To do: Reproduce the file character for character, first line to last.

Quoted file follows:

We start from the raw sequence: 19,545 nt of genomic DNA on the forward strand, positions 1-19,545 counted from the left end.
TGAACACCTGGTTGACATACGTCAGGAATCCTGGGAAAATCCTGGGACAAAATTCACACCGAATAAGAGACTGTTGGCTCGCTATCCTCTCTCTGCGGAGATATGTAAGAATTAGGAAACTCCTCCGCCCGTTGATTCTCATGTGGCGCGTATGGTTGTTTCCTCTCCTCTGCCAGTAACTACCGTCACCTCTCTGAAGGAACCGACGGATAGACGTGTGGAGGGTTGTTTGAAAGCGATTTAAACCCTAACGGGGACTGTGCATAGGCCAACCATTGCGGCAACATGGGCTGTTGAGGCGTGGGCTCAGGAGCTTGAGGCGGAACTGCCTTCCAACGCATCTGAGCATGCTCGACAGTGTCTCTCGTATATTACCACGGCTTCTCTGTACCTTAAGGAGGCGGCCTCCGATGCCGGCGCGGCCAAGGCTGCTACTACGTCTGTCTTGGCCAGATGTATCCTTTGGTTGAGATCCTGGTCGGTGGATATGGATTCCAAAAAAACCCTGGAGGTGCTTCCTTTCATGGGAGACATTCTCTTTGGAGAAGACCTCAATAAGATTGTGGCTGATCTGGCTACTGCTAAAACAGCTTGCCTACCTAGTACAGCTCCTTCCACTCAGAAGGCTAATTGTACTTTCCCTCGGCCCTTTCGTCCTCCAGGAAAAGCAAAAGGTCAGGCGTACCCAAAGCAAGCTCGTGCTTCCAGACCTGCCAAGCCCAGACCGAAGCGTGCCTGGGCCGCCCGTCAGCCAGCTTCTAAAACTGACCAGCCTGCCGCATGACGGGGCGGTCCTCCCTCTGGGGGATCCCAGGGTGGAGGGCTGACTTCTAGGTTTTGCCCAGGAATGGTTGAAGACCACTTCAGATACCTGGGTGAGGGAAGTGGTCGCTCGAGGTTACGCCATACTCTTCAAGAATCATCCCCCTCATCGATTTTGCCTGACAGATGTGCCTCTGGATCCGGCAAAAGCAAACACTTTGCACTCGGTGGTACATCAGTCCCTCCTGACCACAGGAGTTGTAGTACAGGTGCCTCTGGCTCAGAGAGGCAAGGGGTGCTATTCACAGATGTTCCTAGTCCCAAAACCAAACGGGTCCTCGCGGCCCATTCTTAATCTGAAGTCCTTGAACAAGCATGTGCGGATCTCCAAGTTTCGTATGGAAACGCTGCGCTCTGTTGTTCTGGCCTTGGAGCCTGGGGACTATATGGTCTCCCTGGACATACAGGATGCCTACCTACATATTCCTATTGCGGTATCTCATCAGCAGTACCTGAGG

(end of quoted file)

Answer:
We start from the raw sequence: 19,545 nt of genomic DNA on the forward strand, positions 1-19,545 counted from the left end.
TGAACACCTGGTTGACATACGTCAGGAATCCTGGGAAAATCCTGGGACAAAATTCACACCGAATAAGAGACTGTTGGCTCGCTATCCTCTCTCTGCGGAGATATGTAAGAATTAGGAAACTCCTCCGCCCGTTGATTCTCATGTGGCGCGTATGGTTGTTTCCTCTCCTCTGCCAGTAACTACCGTCACCTCTCTGAAGGAACCGACGGATAGACGTGTGGAGGGTTGTTTGAAAGCGATTTAAACCCTAACGGGGACTGTGCATAGGCCAACCATTGCGGCAACATGGGCTGTTGAGGCGTGGGCTCAGGAGCTTGAGGCGGAACTGCCTTCCAACGCATCTGAGCATGCTCGACAGTGTCTCTCGTATATTACCACGGCTTCTCTGTACCTTAAGGAGGCGGCCTCCGATGCCGGCGCGGCCAAGGCTGCTACTACGTCTGTCTTGGCCAGATGTATCCTTTGGTTGAGATCCTGGTCGGTGGATATGGATTCCAAAAAAACCCTGGAGGTGCTTCCTTTCATGGGAGACATTCTCTTTGGAGAAGACCTCAATAAGATTGTGGCTGATCTGGCTACTGCTAAAACAGCTTGCCTACCTAGTACAGCTCCTTCCACTCAGAAGGCTAATTGTACTTTCCCTCGGCCCTTTCGTCCTCCAGGAAAAGCAAAAGGTCAGGCGTACCCAAAGCAAGCTCGTGCTTCCAGACCTGCCAAGCCCAGACCGAAGCGTGCCTGGGCCGCCCGTCAGCCAGCTTCTAAAACTGACCAGCCTGCCGCATGACGGGGCGGTCCTCCCTCTGGGGGATCCCAGGGTGGAGGGCTGACTTCTAGGTTTTGCCCAGGAATGGTTGAAGACCACTTCAGATACCTGGGTGAGGGAAGTGGTCGCTCGAGGTTACGCCATACTCTTCAAGAATCATCCCCCTCATCGATTTTGCCTGACAGATGTGCCTCTGGATCCGGCAAAAGCAAACACTTTGCACTCGGTGGTACATCAGTCCCTCCTGACCACAGGAGTTGTAGTACAGGTGCCTCTGGCTCAGAGAGGCAAGGGGTGCTATTCACAGATGTTCCTAGTCCCAAAACCAAACGGGTCCTCGCGGCCCATTCTTAATCTGAAGTCCTTGAACAAGCATGTGCGGATCTCCAAGTTTCGTATGGAAACGCTGCGCTCTGTTGTTCTGGCCTTGGAGCCTGGGGACTATATGGTCTCCCTGGACATACAGGATGCCTACCTACATATTCCTATTGCGGTATCTCATCAGCAGTACCTGAGG